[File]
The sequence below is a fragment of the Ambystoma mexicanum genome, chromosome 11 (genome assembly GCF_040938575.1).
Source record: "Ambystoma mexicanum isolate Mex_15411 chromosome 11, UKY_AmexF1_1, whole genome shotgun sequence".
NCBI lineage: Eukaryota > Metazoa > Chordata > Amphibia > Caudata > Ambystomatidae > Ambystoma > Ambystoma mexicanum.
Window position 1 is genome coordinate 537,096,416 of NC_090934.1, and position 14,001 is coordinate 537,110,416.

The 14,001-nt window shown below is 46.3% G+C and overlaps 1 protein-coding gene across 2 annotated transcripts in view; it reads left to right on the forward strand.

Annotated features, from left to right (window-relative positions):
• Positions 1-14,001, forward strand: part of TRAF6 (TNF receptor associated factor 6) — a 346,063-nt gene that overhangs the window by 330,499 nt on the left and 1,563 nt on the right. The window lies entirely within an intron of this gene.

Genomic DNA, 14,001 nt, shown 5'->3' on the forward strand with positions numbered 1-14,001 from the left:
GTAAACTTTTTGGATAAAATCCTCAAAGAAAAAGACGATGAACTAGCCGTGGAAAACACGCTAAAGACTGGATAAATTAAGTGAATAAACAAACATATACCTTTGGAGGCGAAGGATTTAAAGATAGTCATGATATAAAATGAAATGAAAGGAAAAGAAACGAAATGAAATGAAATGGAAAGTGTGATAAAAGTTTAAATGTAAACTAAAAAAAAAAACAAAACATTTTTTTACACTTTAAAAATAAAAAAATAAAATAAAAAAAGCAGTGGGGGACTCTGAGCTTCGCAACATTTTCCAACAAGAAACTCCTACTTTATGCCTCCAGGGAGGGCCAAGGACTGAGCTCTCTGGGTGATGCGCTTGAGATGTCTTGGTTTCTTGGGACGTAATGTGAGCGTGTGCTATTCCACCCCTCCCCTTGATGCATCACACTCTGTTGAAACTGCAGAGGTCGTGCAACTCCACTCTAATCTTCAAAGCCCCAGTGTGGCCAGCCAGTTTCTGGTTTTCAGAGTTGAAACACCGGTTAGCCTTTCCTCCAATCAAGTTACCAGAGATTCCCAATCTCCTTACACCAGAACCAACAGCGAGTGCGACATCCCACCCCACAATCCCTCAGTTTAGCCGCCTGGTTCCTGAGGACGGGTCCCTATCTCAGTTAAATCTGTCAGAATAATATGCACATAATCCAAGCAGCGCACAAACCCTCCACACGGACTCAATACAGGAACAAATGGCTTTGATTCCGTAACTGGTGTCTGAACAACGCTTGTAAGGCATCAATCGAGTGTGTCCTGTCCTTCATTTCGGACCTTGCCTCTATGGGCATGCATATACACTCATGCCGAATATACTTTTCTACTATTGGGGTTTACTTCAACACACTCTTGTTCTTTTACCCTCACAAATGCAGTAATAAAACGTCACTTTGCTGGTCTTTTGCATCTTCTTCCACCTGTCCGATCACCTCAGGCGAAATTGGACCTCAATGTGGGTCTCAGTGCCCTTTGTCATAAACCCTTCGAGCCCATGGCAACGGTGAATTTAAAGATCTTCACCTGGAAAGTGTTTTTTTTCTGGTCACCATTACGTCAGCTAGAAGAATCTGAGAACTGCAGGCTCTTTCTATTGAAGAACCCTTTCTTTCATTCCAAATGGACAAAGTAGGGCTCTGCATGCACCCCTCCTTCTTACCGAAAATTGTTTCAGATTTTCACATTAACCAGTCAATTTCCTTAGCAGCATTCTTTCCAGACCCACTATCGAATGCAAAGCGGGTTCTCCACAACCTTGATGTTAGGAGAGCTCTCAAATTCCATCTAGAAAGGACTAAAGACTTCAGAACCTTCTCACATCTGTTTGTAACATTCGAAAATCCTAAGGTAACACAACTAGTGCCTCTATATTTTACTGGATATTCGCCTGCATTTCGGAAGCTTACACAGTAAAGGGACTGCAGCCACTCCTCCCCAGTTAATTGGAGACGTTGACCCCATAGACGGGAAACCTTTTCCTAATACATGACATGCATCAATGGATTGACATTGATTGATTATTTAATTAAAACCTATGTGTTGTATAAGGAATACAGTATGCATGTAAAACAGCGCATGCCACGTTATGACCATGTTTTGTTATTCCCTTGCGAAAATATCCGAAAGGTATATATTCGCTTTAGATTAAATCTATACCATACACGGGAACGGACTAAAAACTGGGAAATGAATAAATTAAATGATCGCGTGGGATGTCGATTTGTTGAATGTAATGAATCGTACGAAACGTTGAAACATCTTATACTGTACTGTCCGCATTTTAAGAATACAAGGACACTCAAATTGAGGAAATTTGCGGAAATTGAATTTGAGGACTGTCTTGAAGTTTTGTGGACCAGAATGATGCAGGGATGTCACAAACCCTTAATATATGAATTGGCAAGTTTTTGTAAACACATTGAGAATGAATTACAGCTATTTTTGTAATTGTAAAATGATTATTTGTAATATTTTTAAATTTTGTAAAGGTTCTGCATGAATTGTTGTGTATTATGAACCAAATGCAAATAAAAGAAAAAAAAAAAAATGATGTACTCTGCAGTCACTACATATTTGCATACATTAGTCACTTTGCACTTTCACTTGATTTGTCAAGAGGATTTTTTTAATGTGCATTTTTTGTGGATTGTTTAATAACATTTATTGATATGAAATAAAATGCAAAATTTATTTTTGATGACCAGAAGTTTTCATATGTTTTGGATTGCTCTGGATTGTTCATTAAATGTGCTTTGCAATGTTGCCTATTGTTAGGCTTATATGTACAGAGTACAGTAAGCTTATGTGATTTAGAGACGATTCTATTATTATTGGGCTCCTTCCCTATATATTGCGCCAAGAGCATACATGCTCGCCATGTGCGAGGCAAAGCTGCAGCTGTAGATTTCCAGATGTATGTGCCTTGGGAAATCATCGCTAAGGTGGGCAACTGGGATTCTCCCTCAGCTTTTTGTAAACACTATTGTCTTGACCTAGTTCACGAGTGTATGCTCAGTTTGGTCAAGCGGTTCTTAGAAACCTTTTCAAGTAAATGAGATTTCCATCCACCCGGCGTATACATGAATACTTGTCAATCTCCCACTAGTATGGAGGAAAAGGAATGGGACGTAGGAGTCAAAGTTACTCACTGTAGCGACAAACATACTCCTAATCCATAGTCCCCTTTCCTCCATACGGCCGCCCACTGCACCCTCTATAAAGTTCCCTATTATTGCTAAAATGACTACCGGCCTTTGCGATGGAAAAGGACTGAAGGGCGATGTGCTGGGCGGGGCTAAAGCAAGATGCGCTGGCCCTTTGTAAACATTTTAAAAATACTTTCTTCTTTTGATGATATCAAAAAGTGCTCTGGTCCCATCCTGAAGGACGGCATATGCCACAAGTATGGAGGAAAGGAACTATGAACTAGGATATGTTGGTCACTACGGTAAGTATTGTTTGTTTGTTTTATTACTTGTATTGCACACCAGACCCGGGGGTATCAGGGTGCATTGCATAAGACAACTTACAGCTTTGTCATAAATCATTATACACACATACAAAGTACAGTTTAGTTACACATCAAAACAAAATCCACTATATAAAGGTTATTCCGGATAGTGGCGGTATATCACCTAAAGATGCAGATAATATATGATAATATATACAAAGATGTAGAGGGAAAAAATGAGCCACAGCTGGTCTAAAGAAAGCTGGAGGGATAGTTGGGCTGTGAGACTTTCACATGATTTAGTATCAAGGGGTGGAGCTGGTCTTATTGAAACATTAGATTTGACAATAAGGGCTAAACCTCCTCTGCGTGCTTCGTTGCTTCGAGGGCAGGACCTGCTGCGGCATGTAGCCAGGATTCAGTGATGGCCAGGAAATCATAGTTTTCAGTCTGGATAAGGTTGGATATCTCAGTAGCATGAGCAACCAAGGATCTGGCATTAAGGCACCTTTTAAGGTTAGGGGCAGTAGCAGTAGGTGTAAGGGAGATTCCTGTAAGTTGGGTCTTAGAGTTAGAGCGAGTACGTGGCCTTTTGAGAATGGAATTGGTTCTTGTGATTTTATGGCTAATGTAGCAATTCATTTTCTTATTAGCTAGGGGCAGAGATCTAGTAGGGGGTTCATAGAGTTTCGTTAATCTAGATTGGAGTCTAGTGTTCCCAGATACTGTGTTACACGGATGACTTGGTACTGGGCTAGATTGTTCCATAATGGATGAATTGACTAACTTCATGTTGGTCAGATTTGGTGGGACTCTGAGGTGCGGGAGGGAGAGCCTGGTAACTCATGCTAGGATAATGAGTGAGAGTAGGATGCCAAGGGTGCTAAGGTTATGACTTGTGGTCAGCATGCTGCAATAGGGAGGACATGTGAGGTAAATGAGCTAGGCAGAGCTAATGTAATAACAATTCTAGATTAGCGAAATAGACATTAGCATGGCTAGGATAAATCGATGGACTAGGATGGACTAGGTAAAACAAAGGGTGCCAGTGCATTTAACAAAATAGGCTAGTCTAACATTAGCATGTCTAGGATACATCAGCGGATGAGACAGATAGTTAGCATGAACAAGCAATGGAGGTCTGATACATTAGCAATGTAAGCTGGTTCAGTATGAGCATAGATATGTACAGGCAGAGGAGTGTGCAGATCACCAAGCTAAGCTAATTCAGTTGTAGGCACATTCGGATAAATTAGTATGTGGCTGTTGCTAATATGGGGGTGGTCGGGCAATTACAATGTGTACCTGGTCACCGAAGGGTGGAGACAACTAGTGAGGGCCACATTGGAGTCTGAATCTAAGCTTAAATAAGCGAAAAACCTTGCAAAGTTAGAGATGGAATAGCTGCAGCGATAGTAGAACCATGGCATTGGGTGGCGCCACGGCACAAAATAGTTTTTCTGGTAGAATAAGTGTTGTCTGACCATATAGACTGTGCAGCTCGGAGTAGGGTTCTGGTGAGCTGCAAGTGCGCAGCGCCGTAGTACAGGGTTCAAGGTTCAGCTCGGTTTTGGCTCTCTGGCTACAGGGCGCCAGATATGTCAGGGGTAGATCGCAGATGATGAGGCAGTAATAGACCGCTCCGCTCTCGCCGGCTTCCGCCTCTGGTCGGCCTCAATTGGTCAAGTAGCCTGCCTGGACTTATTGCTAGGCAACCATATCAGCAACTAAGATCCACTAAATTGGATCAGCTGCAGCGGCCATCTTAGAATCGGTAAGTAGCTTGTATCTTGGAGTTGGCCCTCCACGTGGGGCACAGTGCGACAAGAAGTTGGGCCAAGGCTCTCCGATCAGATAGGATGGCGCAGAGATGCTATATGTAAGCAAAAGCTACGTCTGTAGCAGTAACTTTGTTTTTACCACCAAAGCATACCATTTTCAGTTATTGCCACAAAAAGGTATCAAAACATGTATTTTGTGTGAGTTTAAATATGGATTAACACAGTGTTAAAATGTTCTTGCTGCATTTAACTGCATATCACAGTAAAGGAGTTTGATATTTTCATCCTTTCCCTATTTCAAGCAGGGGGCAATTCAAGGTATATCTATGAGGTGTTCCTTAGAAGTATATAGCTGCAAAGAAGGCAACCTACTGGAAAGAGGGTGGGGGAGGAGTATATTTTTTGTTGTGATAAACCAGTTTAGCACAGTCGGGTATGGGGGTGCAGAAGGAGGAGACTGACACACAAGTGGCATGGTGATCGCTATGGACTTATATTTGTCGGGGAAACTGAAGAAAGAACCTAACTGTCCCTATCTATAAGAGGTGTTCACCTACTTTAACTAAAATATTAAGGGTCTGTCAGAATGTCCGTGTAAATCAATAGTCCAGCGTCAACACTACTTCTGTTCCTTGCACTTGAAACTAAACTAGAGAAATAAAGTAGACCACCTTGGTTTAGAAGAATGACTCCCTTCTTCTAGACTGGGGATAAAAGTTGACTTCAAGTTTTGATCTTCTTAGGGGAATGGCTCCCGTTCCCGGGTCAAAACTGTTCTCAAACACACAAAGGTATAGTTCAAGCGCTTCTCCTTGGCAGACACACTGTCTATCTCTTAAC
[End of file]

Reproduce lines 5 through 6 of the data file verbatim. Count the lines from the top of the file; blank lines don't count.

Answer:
The 14,001-nt window shown below is 46.3% G+C and overlaps 1 protein-coding gene across 2 annotated transcripts in view; it reads left to right on the forward strand.

Annotated features, from left to right (window-relative positions):